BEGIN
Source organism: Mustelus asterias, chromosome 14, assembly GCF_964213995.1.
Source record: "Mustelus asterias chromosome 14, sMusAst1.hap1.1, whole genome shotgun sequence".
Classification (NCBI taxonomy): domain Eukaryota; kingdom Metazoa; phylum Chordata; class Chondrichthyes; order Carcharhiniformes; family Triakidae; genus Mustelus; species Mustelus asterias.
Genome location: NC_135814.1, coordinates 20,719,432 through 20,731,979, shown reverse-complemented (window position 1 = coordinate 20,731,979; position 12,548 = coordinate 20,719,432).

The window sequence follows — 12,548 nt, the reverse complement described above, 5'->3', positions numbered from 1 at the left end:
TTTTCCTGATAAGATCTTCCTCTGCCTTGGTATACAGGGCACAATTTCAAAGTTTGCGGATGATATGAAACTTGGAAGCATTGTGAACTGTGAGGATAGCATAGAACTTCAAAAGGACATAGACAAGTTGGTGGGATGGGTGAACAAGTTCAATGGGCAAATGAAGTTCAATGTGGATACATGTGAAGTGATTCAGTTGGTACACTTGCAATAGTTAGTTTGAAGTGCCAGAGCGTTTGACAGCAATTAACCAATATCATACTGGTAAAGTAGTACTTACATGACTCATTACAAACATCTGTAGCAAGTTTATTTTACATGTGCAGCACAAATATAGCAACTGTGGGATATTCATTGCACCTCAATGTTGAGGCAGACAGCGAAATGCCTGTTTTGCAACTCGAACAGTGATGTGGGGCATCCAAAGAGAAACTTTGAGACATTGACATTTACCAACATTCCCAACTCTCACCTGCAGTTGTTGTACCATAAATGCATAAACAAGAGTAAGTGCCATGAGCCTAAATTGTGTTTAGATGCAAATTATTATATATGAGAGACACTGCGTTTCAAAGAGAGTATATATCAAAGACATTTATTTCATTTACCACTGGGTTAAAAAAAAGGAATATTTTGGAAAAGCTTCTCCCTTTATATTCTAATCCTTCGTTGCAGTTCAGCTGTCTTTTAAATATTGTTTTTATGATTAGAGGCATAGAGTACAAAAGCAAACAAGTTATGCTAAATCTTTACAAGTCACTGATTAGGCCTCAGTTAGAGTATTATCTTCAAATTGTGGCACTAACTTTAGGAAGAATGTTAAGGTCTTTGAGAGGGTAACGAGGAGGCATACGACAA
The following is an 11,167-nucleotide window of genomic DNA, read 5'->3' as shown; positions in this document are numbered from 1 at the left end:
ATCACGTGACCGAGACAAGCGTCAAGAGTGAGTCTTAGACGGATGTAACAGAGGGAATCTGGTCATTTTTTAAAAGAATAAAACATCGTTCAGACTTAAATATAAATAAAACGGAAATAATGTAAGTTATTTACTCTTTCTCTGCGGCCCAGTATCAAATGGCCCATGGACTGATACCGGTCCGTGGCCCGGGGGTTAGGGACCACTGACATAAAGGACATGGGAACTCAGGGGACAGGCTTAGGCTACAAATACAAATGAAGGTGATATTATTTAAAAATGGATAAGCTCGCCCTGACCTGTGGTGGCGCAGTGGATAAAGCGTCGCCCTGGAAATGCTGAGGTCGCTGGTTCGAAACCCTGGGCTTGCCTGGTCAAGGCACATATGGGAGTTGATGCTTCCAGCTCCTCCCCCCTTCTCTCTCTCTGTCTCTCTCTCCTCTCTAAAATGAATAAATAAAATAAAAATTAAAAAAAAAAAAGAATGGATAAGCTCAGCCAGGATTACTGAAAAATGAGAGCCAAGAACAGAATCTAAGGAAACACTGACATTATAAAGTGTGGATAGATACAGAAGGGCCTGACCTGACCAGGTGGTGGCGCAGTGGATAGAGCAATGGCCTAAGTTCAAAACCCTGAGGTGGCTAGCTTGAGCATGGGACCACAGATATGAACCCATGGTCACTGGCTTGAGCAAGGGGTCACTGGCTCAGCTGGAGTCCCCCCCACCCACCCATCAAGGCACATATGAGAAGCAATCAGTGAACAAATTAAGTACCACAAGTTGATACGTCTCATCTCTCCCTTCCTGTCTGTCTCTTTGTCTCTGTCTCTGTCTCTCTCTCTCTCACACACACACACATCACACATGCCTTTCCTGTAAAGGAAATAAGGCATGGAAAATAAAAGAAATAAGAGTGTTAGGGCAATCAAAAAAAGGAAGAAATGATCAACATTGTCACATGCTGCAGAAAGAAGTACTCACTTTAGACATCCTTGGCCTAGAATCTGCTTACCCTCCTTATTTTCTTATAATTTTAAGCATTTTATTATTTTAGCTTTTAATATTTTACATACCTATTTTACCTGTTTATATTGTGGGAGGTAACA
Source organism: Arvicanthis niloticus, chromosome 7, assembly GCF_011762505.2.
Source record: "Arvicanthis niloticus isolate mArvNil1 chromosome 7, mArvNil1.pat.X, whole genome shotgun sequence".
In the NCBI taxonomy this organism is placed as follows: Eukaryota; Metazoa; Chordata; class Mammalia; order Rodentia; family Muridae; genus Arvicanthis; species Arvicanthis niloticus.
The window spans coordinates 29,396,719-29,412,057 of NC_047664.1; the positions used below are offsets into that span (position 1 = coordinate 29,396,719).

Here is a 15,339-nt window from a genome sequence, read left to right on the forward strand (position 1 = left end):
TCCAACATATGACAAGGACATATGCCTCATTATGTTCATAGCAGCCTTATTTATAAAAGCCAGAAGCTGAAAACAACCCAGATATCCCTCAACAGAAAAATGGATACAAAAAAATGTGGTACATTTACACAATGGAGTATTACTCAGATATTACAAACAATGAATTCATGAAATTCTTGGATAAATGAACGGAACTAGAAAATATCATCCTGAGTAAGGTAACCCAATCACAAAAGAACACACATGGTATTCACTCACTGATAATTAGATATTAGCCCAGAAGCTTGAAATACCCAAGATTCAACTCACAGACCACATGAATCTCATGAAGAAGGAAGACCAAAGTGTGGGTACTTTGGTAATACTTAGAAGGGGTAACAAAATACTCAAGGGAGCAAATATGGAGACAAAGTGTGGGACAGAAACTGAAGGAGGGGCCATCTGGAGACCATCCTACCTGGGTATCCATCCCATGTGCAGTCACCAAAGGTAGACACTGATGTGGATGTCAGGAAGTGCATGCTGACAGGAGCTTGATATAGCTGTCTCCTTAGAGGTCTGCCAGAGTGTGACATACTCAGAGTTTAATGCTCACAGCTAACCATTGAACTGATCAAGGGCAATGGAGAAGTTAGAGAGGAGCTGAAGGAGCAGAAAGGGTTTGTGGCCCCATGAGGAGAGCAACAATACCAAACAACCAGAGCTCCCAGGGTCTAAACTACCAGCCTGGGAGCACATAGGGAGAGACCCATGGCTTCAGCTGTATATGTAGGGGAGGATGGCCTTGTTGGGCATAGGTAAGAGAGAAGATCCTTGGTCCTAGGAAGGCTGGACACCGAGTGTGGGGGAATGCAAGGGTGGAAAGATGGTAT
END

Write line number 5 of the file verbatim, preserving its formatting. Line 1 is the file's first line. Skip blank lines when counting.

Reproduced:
The window sequence follows — 12,548 nt, the reverse complement described above, 5'->3', positions numbered from 1 at the left end: